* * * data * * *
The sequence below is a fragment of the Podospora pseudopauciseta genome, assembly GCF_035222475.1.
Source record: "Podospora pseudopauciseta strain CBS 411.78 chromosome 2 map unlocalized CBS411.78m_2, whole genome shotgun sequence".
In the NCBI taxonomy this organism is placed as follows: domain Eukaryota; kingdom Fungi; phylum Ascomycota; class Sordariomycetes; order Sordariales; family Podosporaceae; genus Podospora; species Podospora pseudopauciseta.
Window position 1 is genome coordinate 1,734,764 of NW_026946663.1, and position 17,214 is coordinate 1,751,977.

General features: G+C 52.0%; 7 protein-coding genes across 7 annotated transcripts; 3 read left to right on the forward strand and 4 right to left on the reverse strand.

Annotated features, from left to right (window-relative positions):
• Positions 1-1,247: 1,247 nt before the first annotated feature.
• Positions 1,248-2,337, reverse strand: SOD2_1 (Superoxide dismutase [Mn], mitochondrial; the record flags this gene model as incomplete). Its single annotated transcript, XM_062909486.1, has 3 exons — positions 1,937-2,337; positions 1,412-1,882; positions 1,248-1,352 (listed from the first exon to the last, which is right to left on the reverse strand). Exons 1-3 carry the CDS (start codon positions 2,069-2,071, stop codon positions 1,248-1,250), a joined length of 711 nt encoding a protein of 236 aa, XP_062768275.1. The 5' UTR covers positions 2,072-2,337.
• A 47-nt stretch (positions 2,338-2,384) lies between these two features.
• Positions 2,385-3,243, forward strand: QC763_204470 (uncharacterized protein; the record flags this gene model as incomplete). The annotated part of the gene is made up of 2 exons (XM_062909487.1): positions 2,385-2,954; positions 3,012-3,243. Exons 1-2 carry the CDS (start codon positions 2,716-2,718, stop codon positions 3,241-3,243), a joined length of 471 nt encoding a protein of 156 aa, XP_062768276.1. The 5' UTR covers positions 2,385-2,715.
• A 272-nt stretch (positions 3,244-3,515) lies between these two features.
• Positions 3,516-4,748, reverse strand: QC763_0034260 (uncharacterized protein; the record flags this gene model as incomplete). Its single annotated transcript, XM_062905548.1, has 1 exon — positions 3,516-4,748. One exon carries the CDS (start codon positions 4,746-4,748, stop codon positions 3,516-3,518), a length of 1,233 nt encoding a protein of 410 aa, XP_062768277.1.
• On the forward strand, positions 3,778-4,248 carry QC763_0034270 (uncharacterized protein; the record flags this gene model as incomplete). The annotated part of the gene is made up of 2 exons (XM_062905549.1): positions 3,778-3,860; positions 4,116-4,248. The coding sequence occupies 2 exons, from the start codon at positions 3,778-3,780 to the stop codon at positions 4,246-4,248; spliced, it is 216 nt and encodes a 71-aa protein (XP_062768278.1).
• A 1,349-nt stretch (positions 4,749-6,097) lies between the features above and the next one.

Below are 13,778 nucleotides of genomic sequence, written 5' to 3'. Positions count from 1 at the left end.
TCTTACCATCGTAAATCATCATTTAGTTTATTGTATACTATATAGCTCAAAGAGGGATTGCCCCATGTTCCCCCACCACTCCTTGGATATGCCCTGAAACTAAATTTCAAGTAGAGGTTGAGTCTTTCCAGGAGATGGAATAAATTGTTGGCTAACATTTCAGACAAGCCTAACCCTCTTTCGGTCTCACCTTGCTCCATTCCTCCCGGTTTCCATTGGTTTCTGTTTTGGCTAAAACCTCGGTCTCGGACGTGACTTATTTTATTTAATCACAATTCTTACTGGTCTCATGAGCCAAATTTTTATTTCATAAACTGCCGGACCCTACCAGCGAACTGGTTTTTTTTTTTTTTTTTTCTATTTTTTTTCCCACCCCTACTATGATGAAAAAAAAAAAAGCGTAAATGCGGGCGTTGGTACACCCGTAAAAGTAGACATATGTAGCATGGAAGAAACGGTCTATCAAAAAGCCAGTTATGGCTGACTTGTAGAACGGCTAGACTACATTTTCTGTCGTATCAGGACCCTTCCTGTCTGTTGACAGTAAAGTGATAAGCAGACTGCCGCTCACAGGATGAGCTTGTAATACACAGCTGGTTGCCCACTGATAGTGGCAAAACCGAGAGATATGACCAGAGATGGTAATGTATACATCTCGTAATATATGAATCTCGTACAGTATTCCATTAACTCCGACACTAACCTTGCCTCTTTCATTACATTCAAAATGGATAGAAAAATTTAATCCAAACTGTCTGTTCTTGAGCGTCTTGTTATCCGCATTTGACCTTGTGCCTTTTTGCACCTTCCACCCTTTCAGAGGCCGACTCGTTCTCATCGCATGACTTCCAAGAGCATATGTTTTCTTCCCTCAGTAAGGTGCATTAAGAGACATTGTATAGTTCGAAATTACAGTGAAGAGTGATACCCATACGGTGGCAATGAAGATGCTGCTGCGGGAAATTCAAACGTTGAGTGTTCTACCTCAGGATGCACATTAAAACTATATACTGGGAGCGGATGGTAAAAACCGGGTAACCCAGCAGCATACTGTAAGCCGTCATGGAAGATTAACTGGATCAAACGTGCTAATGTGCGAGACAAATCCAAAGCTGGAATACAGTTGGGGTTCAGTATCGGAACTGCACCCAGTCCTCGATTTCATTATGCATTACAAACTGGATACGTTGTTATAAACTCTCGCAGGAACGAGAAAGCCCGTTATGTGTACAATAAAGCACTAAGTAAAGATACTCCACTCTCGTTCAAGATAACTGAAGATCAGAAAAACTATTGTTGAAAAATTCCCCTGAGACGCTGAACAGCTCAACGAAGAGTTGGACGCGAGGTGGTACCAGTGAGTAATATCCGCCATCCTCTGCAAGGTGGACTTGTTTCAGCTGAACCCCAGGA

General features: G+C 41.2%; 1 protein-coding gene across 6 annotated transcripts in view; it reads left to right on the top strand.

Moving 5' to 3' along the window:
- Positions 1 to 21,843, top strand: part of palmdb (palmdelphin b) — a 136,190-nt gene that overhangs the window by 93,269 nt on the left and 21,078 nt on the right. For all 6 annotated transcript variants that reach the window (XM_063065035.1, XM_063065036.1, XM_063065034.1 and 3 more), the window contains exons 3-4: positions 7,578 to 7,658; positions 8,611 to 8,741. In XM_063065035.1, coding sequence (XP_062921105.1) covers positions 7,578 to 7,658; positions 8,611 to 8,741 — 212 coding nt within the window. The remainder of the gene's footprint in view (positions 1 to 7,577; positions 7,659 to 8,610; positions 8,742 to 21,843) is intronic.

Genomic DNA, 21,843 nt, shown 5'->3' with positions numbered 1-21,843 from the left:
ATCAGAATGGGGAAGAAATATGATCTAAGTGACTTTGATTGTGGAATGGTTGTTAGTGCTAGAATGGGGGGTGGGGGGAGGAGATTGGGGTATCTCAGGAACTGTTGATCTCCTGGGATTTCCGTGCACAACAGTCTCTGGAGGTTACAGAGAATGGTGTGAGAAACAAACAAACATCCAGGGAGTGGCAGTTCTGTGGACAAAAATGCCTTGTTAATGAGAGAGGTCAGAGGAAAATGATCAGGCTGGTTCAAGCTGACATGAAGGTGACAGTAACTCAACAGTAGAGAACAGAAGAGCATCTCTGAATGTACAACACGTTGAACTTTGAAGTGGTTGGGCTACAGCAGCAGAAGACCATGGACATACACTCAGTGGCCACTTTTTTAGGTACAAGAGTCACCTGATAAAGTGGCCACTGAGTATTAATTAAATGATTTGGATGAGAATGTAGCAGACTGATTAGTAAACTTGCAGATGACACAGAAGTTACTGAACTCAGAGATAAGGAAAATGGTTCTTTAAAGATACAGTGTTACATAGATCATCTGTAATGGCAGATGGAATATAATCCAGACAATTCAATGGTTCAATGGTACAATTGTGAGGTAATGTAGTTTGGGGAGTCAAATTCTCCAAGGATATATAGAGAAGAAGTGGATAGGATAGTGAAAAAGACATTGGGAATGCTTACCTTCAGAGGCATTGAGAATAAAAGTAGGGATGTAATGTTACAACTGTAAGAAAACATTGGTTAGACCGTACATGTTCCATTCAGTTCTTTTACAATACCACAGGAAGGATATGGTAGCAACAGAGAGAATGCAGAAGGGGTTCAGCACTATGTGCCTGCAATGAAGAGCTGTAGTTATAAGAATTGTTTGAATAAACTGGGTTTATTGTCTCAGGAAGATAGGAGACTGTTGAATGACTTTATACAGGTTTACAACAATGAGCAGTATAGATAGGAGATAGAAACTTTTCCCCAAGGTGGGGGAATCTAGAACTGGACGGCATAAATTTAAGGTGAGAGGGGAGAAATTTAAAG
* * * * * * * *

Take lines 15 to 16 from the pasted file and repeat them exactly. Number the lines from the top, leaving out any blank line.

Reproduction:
Below are 13,778 nucleotides of genomic sequence, written 5' to 3'. Positions count from 1 at the left end.
TCTTACCATCGTAAATCATCATTTAGTTTATTGTATACTATATAGCTCAAAGAGGGATTGCCCCATGTTCCCCCACCACTCCTTGGATATGCCCTGAAACTAAATTTCAAGTAGAGGTTGAGTCTTTCCAGGAGATGGAATAAATTGTTGGCTAACATTTCAGACAAGCCTAACCCTCTTTCGGTCTCACCTTGCTCCATTCCTCCCGGTTTCCATTGGTTTCTGTTTTGGCTAAAACCTCGGTCTCGGACGTGACTTATTTTATTTAATCACAATTCTTACTGGTCTCATGAGCCAAATTTTTATTTCATAAACTGCCGGACCCTACCAGCGAACTGGTTTTTTTTTTTTTTTTTTCTATTTTTTTTCCCACCCCTACTATGATGAAAAAAAAAAAAGCGTAAATGCGGGCGTTGGTACACCCGTAAAAGTAGACATATGTAGCATGGAAGAAACGGTCTATCAAAAAGCCAGTTATGGCTGACTTGTAGAACGGCTAGACTACATTTTCTGTCGTATCAGGACCCTTCCTGTCTGTTGACAGTAAAGTGATAAGCAGACTGCCGCTCACAGGATGAGCTTGTAATACACAGCTGGTTGCCCACTGATAGTGGCAAAACCGAGAGATATGACCAGAGATGGTAATGTATACATCTCGTAATATATGAATCTCGTACAGTATTCCATTAACTCCGACACTAACCTTGCCTCTTTCATTACATTCAAAATGGATAGAAAAATTTAATCCAAACTGTCTGTTCTTGAGCGTCTTGTTATCCGCATTTGACCTTGTGCCTTTTTGCACCTTCCACCCTTTCAGAGGCCGACTCGTTCTCATCGCATGACTTCCAAGAGCATATGTTTTCTTCCCTCAGTAAGGTGCATTAAGAGACATTGTATAGTTCGAAATTACAGTGAAGAGTGATACCCATACGGTGGCAATGAAGATGCTGCTGCGGGAAATTCAAACGTTGAGTGTTCTACCTCAGGATGCACATTAAAACTATATACTGGGAGCGGATGGTAAAAACCGGGTAACCCAGCAGCATACTGTAAGCCGTCATGGAAGATTAACTGGATCAAACGTGCTAATGTGCGAGACAAATCCAAAGCTGGAATACAGTTGGGGTTCAGTATCGGAACTGCACCCAGTCCTCGATTTCATTATGCATTACAAACTGGATACGTTGTTATAAACTCTCGCAGGAACGAGAAAGCCCGTTATGTGTACAATAAAGCACTAAGTAAAGATACTCCACTCTCGTTCAAGATAACTGAAGATCAGAAAAACTATTGTTGAAAAATTCCCCTGAGACGCTGAACAGCTCAACGAAGAGTTGGACGCGAGGTGGTACCAGTGAGTAATATCCGCCATCCTCTGCAAGGTGGACTTGTTTCAGCTGAACCCCAGGA